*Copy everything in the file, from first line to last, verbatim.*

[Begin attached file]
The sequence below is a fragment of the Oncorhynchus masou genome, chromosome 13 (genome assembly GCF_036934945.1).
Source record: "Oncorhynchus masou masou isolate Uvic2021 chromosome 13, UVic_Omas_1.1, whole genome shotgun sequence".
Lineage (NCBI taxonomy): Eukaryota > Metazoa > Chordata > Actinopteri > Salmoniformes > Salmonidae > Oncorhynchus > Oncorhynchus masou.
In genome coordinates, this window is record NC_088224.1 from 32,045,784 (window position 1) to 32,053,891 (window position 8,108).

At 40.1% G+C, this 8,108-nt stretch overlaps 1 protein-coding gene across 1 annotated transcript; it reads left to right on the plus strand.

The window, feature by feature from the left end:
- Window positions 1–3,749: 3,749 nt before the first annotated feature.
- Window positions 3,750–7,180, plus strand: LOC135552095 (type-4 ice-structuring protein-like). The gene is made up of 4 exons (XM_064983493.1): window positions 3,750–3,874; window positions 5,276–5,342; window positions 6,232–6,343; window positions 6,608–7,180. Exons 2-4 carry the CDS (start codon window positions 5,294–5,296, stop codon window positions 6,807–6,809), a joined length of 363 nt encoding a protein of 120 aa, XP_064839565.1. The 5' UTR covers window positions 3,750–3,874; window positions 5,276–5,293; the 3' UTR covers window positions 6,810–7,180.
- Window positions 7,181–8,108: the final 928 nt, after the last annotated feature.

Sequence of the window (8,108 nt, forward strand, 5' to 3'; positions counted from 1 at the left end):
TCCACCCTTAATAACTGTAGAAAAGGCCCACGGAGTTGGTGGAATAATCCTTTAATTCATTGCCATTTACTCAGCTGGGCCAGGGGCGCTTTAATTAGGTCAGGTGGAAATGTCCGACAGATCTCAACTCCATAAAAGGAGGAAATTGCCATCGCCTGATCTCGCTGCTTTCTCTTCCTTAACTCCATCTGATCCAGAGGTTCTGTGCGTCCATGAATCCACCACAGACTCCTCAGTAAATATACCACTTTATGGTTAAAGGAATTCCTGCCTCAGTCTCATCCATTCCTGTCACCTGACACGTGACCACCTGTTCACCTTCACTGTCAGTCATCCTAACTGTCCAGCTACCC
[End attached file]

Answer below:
The sequence below is a fragment of the Oncorhynchus masou genome, chromosome 13 (genome assembly GCF_036934945.1).
Source record: "Oncorhynchus masou masou isolate Uvic2021 chromosome 13, UVic_Omas_1.1, whole genome shotgun sequence".
Lineage (NCBI taxonomy): Eukaryota > Metazoa > Chordata > Actinopteri > Salmoniformes > Salmonidae > Oncorhynchus > Oncorhynchus masou.
In genome coordinates, this window is record NC_088224.1 from 32,045,784 (window position 1) to 32,053,891 (window position 8,108).

At 40.1% G+C, this 8,108-nt stretch overlaps 1 protein-coding gene across 1 annotated transcript; it reads left to right on the plus strand.

The window, feature by feature from the left end:
- Window positions 1–3,749: 3,749 nt before the first annotated feature.
- Window positions 3,750–7,180, plus strand: LOC135552095 (type-4 ice-structuring protein-like). The gene is made up of 4 exons (XM_064983493.1): window positions 3,750–3,874; window positions 5,276–5,342; window positions 6,232–6,343; window positions 6,608–7,180. Exons 2-4 carry the CDS (start codon window positions 5,294–5,296, stop codon window positions 6,807–6,809), a joined length of 363 nt encoding a protein of 120 aa, XP_064839565.1. The 5' UTR covers window positions 3,750–3,874; window positions 5,276–5,293; the 3' UTR covers window positions 6,810–7,180.
- Window positions 7,181–8,108: the final 928 nt, after the last annotated feature.

Sequence of the window (8,108 nt, forward strand, 5' to 3'; positions counted from 1 at the left end):
TCCACCCTTAATAACTGTAGAAAAGGCCCACGGAGTTGGTGGAATAATCCTTTAATTCATTGCCATTTACTCAGCTGGGCCAGGGGCGCTTTAATTAGGTCAGGTGGAAATGTCCGACAGATCTCAACTCCATAAAAGGAGGAAATTGCCATCGCCTGATCTCGCTGCTTTCTCTTCCTTAACTCCATCTGATCCAGAGGTTCTGTGCGTCCATGAATCCACCACAGACTCCTCAGTAAATATACCACTTTATGGTTAAAGGAATTCCTGCCTCAGTCTCATCCATTCCTGTCACCTGACACGTGACCACCTGTTCACCTTCACTGTCAGTCATCCTAACTGTCCAGCTACCC